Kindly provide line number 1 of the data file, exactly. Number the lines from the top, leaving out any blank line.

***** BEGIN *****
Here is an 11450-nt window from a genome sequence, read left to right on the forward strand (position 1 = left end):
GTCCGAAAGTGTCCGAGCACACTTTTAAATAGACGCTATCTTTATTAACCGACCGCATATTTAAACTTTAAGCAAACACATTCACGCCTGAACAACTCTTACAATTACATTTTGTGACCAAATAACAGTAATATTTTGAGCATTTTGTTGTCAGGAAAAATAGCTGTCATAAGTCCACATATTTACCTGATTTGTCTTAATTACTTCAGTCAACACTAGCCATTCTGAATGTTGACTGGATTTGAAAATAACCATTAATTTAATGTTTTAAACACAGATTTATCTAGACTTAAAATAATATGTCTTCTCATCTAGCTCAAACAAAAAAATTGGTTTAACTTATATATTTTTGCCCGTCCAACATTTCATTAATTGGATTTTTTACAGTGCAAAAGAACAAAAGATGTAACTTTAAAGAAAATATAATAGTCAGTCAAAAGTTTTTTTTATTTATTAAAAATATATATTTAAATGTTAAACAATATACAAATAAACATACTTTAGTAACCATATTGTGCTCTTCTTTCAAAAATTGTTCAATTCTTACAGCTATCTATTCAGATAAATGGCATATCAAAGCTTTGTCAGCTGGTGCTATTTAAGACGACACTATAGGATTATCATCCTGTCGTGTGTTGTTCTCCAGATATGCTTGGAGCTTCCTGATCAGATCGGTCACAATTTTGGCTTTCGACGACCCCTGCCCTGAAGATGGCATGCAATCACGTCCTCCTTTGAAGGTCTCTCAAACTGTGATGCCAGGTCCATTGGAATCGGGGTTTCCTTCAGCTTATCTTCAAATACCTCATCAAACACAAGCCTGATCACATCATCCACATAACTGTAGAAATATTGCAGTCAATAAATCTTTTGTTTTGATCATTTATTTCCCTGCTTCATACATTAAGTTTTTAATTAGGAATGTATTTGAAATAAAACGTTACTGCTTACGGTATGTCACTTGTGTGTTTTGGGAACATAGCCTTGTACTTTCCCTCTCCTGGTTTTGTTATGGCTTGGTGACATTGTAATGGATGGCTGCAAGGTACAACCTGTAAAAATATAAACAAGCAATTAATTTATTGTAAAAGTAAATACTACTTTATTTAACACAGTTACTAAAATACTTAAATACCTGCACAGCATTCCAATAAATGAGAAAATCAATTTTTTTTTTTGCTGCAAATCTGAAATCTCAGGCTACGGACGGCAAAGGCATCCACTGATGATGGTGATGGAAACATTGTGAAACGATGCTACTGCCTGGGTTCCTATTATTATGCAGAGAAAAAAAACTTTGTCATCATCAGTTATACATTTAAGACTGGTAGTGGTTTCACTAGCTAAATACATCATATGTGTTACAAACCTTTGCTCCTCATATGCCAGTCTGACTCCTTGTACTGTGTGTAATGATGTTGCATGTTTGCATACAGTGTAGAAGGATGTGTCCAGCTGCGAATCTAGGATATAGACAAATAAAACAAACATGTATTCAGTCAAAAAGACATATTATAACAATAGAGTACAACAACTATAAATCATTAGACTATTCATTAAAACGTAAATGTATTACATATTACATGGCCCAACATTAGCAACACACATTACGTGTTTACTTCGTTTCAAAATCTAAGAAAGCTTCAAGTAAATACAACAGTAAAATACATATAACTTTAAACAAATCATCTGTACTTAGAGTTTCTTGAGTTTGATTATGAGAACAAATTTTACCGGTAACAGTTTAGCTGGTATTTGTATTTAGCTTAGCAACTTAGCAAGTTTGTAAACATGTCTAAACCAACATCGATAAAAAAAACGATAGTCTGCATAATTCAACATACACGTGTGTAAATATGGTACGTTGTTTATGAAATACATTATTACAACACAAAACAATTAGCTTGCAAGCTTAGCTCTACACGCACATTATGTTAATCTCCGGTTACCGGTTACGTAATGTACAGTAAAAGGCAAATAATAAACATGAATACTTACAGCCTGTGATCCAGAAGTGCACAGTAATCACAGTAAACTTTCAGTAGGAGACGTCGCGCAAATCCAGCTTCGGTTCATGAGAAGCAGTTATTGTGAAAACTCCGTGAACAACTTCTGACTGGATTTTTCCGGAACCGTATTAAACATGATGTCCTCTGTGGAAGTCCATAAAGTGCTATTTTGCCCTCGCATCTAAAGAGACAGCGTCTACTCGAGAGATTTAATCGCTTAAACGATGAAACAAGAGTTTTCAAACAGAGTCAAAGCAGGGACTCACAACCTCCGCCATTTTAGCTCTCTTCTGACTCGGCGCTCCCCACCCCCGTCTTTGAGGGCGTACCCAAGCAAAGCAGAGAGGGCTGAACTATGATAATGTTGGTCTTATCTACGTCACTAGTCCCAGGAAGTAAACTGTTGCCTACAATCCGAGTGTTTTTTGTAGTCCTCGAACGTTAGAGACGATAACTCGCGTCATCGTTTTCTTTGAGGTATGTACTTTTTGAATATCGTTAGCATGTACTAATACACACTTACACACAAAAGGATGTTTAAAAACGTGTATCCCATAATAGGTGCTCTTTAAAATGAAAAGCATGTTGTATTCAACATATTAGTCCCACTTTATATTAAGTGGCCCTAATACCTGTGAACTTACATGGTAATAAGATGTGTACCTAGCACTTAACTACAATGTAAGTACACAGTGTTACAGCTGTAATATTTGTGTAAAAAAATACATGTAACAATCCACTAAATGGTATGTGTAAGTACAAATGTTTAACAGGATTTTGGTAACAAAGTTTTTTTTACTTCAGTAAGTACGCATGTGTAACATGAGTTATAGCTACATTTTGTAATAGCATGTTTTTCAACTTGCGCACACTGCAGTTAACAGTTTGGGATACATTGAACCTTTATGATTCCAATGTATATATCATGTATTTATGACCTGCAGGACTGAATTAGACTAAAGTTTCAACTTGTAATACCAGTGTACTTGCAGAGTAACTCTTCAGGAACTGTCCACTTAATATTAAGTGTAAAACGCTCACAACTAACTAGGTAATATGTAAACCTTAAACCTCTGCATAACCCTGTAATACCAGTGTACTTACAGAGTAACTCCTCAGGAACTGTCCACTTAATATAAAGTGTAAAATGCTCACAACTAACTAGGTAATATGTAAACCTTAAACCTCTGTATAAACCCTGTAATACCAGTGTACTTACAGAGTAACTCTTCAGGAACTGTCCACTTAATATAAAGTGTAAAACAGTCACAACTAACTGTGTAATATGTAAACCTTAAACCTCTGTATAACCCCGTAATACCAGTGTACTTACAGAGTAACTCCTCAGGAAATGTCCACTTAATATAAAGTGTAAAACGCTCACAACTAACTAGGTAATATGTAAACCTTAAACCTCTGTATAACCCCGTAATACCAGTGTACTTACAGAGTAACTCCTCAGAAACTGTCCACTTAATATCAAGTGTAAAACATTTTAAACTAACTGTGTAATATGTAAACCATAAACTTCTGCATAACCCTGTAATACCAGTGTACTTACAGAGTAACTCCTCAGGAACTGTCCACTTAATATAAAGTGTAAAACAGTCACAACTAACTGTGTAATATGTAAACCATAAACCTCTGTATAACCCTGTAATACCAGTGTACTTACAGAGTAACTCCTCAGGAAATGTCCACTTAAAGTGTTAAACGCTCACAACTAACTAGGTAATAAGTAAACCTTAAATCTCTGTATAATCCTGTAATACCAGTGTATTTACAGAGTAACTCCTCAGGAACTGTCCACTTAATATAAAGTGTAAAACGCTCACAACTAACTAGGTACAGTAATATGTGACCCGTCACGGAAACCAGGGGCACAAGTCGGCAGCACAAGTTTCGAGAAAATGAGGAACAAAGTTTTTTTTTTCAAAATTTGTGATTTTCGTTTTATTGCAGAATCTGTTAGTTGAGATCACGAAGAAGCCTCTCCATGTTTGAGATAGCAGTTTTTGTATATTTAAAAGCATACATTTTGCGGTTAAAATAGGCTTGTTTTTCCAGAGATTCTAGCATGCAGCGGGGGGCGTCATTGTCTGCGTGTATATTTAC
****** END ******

Here is an 11450-nt window from a genome sequence, read left to right on the forward strand (position 1 = left end):